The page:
So sorry this took awhile! Thank you for waiting xx! Hope that you like the second part of Chinatown 🙂
I held onto my chest, staring in disbelief. How did this happen. The ache in my chest grew due to the impact, and I held onto it, afraid that my heart may actually stop beating. The ringing in my ears was deafening. I saw people running for their dear lives and yet I couldn’t hear the screaming anymore.
It was just like the first time I entered the foster home 2 years ago. Kids of my age then ran around half naked. I stood at the door with the most emotionless expression I could muster while I was screaming on the inside. As the door slammed shut behind me, everyone came to a halt. But one. A plump lady wearing a flowery apron hurried from the kitchen. “You must be China,” she smiled warmly and reached out to me with both arms. I stepped back defensively without thought. She must have been offended. She retracts her hands and greets the stern man standing behind me instead.
At first, everyone was so welcoming. But each time someone asks me to play with them, I can’t find the words to agree to their innocent request.. It’s like I became mute for that split second where ‘yes’ or ‘no’ mattered greatly. I grip on my tags tighter, hoping that they will give me courage and strength, yet nothing surfaces everytime.
Overtime, they stopped trying, but they do tell me little things like “Dinner’s ready!”. And overtime, I started to believe that I was part of this wonderful family. Until one day, Jun, the eldest son, confronted me and pushed me so hard I fell with a loud thud on the ground.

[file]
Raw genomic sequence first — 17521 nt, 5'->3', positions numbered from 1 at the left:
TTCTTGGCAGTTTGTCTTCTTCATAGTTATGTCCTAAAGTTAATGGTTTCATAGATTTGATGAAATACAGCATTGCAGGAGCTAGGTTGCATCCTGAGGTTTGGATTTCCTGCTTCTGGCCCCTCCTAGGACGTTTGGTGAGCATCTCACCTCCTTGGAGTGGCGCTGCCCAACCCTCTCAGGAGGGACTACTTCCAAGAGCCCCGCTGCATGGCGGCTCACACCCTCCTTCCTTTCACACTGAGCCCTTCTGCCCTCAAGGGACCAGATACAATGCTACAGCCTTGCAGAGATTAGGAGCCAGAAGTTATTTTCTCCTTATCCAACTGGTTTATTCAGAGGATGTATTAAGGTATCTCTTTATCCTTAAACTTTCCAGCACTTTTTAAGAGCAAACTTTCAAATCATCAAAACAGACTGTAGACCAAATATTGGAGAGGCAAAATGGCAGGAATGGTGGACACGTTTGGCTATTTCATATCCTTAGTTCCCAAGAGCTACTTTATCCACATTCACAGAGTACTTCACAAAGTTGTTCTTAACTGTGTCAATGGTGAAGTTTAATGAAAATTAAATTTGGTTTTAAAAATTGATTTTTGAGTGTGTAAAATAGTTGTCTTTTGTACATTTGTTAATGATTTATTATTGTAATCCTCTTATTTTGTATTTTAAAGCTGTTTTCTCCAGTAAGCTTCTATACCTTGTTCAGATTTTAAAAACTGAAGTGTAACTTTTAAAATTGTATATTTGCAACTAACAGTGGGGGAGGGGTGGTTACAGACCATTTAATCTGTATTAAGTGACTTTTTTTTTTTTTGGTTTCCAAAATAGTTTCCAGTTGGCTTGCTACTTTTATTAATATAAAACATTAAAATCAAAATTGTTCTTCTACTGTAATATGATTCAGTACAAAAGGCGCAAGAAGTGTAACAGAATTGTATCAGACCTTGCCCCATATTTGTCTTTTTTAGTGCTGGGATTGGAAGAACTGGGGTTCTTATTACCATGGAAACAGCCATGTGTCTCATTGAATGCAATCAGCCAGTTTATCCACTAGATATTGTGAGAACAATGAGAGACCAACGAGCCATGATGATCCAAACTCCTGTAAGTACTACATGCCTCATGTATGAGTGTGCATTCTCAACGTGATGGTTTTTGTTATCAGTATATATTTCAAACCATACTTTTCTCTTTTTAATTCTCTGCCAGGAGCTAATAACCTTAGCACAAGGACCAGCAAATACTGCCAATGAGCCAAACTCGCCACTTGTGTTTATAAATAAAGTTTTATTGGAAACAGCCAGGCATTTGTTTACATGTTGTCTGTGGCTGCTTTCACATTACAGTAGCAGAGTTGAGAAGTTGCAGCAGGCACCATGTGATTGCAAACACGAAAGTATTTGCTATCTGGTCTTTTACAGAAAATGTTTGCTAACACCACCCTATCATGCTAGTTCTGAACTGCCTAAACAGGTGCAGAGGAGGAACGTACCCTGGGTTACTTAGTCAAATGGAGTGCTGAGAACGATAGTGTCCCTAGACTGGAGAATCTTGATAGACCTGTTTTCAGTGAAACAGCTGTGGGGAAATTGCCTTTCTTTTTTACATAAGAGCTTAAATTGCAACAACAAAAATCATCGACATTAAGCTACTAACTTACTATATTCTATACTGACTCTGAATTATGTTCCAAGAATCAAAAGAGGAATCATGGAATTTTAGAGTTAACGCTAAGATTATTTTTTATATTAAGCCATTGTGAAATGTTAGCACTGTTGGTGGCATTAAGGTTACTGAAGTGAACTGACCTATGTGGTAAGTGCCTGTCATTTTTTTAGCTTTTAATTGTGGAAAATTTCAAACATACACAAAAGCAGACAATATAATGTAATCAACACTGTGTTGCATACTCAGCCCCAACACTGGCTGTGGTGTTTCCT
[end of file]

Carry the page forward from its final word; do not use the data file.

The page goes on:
“Get out, don’t block my way you mutt,” he hissed. He then whispered something that completely shattered my image of the home I was in – “You don’t even belong here to begin with.”
Almost immediately, Jun caught on fire. And everyone came racing to him. I don’t understand. I was the one hurt, why are they not asking me if I’m okay? Is it really like he said? That I never belonged here?
“Burn everything!” I cried out of desperation, tears rolling down my cheeks.
As if on cue, flames engulfed my surroundings, along with the people I once thought was family. I wailed as everything was burnt down to ashes except for me who was protected in a shield made of air currents.
News spread like wild fire (not literally) about an orphaned girl who was the sole survivor of a tragedy. What they did not know was that I caused the tragedy. Ever since then, I have not uttered a word, afraid that another tragedy might happen if my emotions got the better of me again.
“I’m not going to let it happen again,” I mumbled to myself.